This year, teachers have worked to close the gap between school funding and the needs of their students. Often with limited resources, teachers are carrying out incredible projects, engaging a variety of students, and taking outdoor learning to new expanses across the state. The impact of these projects supports thousands of young people across the state! Supporting teachers and schools in the pursuit of outdoor learning is an essential part of the association’s mission, as the organization strives to enhance and amplify the efforts of individuals and organizations that raise environmental awareness, foster appreciation and understanding of the environment, and take action to create equitable and resilient communities.

At Cony Middle/High School, teacher Brenda Weis used her grant funds to initially purchase a pop-up tent as well as bike repair parts for several donated bikes, a bike rack, a bike pump and several bicycle tools. She also bought 10 camp seat cushions as well as paperweights to add to an already existing stock – enough for a class of 25 students. Additionally, she purchased Sibley’s Backyard Birds of the Northeast folding field guides as well as binoculars and a Cornell Lab of Ornithology online course, “Let’s Go Outside!” How to Connect Children to Birds and Nature,” which she will complete this summer. Finally, she purchased storage bins in which to store these materials.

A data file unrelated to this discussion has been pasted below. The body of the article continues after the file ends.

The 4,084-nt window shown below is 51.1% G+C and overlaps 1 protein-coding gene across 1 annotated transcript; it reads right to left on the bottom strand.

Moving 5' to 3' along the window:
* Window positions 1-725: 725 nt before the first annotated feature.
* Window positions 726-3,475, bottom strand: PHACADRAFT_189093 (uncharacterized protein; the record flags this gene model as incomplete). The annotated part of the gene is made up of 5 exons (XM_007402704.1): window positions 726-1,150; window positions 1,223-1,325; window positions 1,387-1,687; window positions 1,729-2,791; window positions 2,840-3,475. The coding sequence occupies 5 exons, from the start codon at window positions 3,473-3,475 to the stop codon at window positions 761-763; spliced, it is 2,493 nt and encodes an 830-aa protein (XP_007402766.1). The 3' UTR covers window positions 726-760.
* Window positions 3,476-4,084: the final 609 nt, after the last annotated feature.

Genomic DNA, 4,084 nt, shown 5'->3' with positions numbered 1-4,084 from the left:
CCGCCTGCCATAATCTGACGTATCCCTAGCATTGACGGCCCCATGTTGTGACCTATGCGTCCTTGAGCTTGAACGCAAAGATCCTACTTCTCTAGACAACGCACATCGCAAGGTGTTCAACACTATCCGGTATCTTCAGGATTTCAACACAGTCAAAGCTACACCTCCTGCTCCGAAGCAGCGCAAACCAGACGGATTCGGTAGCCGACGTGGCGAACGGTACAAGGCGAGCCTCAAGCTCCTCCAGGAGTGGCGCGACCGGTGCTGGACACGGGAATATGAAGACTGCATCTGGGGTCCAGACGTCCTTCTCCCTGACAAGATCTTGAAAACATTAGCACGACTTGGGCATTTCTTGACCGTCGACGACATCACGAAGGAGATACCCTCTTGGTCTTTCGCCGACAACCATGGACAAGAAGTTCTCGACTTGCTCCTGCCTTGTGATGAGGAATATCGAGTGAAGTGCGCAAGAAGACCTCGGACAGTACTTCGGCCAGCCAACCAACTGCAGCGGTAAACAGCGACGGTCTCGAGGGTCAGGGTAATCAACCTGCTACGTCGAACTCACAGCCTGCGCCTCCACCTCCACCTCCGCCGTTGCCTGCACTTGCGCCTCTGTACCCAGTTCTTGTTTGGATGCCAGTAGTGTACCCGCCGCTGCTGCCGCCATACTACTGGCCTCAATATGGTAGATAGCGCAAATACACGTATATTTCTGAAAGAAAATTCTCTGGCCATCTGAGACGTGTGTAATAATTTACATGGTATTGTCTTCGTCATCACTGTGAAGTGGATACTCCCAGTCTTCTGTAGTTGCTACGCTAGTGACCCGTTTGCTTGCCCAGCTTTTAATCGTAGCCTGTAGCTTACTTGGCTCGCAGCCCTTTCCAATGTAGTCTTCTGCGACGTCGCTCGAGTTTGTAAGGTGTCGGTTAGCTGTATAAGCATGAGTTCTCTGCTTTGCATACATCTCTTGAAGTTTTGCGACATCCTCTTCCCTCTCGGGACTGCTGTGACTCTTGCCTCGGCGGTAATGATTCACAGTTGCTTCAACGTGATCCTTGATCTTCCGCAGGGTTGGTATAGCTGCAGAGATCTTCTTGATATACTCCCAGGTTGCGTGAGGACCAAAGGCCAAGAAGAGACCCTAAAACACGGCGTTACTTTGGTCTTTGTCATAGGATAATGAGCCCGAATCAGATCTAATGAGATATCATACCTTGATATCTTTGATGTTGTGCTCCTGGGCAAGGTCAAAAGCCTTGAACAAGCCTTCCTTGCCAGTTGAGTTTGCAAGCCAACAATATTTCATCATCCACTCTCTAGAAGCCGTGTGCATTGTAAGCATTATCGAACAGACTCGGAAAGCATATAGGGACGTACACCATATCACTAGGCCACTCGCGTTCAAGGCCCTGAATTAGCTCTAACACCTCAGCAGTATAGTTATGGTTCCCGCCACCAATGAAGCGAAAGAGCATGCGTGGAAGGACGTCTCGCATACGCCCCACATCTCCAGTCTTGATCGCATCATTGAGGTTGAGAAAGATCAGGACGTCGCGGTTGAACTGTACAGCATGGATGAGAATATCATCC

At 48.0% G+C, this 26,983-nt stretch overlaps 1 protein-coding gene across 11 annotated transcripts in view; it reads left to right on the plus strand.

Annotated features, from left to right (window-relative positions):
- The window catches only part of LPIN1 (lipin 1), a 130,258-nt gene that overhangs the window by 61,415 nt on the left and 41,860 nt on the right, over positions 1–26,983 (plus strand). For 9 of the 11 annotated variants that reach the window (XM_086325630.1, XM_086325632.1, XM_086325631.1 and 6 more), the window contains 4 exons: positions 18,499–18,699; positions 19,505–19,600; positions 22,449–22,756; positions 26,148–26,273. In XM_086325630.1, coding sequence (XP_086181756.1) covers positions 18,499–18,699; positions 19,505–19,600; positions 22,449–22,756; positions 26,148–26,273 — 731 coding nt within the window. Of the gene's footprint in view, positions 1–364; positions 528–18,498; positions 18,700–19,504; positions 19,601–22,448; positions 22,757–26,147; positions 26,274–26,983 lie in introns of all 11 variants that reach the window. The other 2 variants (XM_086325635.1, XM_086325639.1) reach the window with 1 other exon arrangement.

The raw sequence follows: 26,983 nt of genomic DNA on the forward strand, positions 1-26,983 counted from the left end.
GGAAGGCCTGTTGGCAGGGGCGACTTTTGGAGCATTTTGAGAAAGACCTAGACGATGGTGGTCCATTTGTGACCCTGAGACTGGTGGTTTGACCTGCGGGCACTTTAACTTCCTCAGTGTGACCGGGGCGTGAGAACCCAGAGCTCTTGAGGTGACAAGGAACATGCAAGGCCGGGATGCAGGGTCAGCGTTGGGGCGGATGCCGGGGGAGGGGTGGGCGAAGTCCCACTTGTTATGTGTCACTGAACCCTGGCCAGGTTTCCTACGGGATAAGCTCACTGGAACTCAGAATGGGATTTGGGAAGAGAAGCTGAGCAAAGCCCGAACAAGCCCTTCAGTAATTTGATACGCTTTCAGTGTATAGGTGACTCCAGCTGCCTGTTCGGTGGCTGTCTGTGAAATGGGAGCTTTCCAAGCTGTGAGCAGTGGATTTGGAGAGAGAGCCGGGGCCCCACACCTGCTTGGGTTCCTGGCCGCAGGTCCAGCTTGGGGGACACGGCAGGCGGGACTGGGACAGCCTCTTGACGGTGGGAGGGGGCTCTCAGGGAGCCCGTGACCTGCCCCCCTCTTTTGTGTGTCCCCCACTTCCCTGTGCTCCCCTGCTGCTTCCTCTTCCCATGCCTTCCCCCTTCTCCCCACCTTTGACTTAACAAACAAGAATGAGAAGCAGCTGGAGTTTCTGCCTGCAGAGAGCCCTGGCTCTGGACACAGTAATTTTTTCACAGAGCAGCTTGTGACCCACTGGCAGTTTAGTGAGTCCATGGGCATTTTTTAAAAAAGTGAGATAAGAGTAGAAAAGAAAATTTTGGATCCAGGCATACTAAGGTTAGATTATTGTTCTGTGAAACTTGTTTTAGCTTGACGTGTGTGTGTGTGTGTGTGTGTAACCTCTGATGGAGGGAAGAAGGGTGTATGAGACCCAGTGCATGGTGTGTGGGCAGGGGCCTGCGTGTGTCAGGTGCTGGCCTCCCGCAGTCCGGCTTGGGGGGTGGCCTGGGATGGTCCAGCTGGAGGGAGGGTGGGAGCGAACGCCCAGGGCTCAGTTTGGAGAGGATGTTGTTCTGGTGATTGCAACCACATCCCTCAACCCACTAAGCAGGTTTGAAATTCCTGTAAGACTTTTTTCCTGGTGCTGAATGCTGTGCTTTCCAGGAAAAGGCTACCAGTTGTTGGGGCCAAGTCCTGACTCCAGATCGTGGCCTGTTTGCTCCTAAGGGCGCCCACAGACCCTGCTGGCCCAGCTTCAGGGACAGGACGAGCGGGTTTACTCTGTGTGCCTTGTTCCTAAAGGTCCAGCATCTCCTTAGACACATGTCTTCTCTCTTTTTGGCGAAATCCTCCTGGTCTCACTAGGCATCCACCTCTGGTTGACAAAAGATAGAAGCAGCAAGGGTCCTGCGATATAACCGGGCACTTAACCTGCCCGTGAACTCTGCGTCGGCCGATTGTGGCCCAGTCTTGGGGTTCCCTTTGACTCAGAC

The Palermo Consolidated School used its grant to improve the trail system around the school.

At Richmond Middle/High School, grant funds were used to purchase 12 razor scooters to supplement an existing bike program. The need has been identified to get students who do not yet know how to ride a bicycle to get around on two wheels.

Rain boots were another important tool funded by the Maine Environmental Education Association for elementary school children in China. Photo submitted

China Elementary School’s Kristen Bullard used her funds to purchase “explorer bags”, binoculars, magnifying glasses and field manuals to create meaningful outdoor learning experiences for her kindergarten students. Rain boots were another important tool funded by the grant.